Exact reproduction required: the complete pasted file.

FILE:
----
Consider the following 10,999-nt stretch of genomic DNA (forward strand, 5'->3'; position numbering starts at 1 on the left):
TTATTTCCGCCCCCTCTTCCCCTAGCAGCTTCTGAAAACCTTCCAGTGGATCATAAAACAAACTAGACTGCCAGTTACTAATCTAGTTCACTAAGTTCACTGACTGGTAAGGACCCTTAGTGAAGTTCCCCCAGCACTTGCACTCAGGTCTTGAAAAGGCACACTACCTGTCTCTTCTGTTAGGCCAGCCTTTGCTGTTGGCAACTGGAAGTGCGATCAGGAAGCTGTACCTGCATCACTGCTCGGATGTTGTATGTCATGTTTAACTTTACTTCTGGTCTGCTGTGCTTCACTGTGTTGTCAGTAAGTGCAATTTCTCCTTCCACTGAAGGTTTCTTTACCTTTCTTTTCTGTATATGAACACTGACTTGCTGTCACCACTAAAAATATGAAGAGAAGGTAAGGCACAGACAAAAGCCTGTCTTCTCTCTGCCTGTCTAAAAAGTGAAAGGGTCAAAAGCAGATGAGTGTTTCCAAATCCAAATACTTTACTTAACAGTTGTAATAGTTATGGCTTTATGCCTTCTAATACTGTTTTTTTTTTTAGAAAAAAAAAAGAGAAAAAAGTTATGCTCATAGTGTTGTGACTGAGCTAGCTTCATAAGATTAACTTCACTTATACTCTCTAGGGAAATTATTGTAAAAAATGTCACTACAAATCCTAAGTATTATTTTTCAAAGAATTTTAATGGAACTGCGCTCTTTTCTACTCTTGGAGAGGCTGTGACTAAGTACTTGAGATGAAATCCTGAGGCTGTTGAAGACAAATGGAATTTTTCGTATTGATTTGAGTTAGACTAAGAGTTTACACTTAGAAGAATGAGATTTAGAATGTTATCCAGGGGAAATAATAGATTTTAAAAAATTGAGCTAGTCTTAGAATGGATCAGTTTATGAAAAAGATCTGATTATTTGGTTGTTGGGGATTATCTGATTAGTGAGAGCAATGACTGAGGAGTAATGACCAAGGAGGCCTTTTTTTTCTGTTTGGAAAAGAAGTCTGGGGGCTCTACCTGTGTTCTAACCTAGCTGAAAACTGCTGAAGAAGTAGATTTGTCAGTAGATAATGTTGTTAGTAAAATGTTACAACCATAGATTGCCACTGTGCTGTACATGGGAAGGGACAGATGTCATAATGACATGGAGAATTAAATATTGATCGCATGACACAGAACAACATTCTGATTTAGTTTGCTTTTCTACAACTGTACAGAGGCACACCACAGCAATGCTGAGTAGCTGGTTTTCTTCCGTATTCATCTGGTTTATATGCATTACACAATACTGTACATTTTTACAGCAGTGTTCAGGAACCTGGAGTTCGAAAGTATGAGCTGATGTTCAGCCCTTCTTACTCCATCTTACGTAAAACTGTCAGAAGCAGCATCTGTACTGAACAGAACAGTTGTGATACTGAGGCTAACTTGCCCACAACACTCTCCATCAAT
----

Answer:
Consider the following 10,999-nt stretch of genomic DNA (forward strand, 5'->3'; position numbering starts at 1 on the left):
TTATTTCCGCCCCCTCTTCCCCTAGCAGCTTCTGAAAACCTTCCAGTGGATCATAAAACAAACTAGACTGCCAGTTACTAATCTAGTTCACTAAGTTCACTGACTGGTAAGGACCCTTAGTGAAGTTCCCCCAGCACTTGCACTCAGGTCTTGAAAAGGCACACTACCTGTCTCTTCTGTTAGGCCAGCCTTTGCTGTTGGCAACTGGAAGTGCGATCAGGAAGCTGTACCTGCATCACTGCTCGGATGTTGTATGTCATGTTTAACTTTACTTCTGGTCTGCTGTGCTTCACTGTGTTGTCAGTAAGTGCAATTTCTCCTTCCACTGAAGGTTTCTTTACCTTTCTTTTCTGTATATGAACACTGACTTGCTGTCACCACTAAAAATATGAAGAGAAGGTAAGGCACAGACAAAAGCCTGTCTTCTCTCTGCCTGTCTAAAAAGTGAAAGGGTCAAAAGCAGATGAGTGTTTCCAAATCCAAATACTTTACTTAACAGTTGTAATAGTTATGGCTTTATGCCTTCTAATACTGTTTTTTTTTTTAGAAAAAAAAAAGAGAAAAAAGTTATGCTCATAGTGTTGTGACTGAGCTAGCTTCATAAGATTAACTTCACTTATACTCTCTAGGGAAATTATTGTAAAAAATGTCACTACAAATCCTAAGTATTATTTTTCAAAGAATTTTAATGGAACTGCGCTCTTTTCTACTCTTGGAGAGGCTGTGACTAAGTACTTGAGATGAAATCCTGAGGCTGTTGAAGACAAATGGAATTTTTCGTATTGATTTGAGTTAGACTAAGAGTTTACACTTAGAAGAATGAGATTTAGAATGTTATCCAGGGGAAATAATAGATTTTAAAAAATTGAGCTAGTCTTAGAATGGATCAGTTTATGAAAAAGATCTGATTATTTGGTTGTTGGGGATTATCTGATTAGTGAGAGCAATGACTGAGGAGTAATGACCAAGGAGGCCTTTTTTTTCTGTTTGGAAAAGAAGTCTGGGGGCTCTACCTGTGTTCTAACCTAGCTGAAAACTGCTGAAGAAGTAGATTTGTCAGTAGATAATGTTGTTAGTAAAATGTTACAACCATAGATTGCCACTGTGCTGTACATGGGAAGGGACAGATGTCATAATGACATGGAGAATTAAATATTGATCGCATGACACAGAACAACATTCTGATTTAGTTTGCTTTTCTACAACTGTACAGAGGCACACCACAGCAATGCTGAGTAGCTGGTTTTCTTCCGTATTCATCTGGTTTATATGCATTACACAATACTGTACATTTTTACAGCAGTGTTCAGGAACCTGGAGTTCGAAAGTATGAGCTGATGTTCAGCCCTTCTTACTCCATCTTACGTAAAACTGTCAGAAGCAGCATCTGTACTGAACAGAACAGTTGTGATACTGAGGCTAACTTGCCCACAACACTCTCCATCAAT